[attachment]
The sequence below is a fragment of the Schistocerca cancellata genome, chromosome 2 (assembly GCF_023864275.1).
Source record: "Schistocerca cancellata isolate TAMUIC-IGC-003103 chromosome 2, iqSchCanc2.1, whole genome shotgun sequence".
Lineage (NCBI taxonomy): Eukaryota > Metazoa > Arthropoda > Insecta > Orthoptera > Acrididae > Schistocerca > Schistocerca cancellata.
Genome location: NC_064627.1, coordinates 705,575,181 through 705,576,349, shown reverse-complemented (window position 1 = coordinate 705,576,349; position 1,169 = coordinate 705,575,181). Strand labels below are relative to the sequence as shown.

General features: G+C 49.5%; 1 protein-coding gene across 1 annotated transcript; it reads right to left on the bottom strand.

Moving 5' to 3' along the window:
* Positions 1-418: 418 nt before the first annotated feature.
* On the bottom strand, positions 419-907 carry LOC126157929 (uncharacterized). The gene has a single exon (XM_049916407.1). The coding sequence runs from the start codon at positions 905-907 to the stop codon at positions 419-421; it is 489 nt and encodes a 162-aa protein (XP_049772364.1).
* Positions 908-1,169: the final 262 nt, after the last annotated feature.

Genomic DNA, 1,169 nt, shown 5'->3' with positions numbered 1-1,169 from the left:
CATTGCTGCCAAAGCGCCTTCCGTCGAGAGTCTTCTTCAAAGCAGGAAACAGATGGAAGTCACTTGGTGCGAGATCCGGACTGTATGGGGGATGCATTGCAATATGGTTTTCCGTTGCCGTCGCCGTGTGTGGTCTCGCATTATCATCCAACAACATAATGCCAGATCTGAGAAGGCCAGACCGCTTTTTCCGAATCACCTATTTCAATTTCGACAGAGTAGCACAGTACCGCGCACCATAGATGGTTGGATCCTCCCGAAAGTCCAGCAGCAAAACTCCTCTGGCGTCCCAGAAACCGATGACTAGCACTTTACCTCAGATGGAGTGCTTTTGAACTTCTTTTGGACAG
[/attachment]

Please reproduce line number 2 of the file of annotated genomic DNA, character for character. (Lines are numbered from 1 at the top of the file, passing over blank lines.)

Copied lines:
Source record: "Schistocerca cancellata isolate TAMUIC-IGC-003103 chromosome 2, iqSchCanc2.1, whole genome shotgun sequence".